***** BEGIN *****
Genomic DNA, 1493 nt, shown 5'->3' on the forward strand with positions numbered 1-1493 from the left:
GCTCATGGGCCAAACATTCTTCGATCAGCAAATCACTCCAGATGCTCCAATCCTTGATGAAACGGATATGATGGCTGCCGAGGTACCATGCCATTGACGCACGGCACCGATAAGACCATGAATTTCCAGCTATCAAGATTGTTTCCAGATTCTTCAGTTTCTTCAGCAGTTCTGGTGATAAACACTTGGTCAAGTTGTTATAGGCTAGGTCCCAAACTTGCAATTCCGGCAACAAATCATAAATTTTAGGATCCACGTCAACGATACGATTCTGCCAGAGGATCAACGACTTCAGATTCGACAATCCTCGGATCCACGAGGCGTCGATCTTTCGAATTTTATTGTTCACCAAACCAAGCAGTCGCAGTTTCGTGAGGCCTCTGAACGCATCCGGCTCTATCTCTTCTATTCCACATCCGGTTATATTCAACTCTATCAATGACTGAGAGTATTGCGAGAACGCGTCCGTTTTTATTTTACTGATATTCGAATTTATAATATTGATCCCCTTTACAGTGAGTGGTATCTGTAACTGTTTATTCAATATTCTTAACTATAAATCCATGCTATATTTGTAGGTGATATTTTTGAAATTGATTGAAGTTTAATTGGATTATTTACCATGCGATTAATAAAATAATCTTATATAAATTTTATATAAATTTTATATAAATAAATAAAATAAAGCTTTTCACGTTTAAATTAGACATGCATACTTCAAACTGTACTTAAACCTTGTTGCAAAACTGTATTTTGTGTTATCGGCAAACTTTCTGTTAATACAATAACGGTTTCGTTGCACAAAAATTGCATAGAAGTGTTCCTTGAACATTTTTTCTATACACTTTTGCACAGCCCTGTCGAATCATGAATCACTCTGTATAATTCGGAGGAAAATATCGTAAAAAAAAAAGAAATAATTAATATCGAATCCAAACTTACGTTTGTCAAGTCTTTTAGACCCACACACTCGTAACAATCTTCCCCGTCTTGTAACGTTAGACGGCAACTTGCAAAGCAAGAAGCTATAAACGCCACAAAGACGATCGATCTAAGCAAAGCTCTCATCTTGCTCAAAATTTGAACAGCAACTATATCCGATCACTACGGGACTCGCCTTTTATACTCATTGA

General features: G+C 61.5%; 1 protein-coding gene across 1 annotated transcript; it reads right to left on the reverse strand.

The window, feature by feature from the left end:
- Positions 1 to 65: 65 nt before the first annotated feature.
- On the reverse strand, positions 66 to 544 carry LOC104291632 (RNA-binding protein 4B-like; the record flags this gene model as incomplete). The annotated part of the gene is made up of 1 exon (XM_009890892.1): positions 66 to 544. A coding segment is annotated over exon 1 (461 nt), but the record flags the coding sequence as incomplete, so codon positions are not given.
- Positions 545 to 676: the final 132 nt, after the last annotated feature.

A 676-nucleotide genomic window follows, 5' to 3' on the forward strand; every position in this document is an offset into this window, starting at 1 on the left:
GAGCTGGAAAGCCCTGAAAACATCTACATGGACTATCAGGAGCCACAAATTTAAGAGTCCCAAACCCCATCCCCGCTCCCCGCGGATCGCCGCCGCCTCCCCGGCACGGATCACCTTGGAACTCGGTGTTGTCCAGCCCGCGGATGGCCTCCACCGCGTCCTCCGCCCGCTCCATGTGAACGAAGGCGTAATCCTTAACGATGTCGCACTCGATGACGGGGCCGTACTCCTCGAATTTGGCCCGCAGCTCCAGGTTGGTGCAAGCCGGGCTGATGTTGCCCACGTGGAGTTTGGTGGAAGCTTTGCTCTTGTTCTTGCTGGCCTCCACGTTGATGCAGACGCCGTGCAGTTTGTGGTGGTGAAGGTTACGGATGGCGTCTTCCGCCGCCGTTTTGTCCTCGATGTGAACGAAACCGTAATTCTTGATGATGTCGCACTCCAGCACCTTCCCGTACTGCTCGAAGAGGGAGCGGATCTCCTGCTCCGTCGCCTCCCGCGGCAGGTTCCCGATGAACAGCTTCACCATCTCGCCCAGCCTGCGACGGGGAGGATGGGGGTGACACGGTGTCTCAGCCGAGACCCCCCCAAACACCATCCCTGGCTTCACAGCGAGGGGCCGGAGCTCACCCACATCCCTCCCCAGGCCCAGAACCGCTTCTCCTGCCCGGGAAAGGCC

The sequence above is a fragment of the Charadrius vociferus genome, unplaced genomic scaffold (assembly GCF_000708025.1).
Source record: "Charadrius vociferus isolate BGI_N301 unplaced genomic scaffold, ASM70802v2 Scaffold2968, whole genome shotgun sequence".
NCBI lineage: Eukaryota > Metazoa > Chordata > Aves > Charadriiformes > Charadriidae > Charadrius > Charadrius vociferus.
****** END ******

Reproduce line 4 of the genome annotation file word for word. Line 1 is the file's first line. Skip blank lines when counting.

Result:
The window, feature by feature from the left end: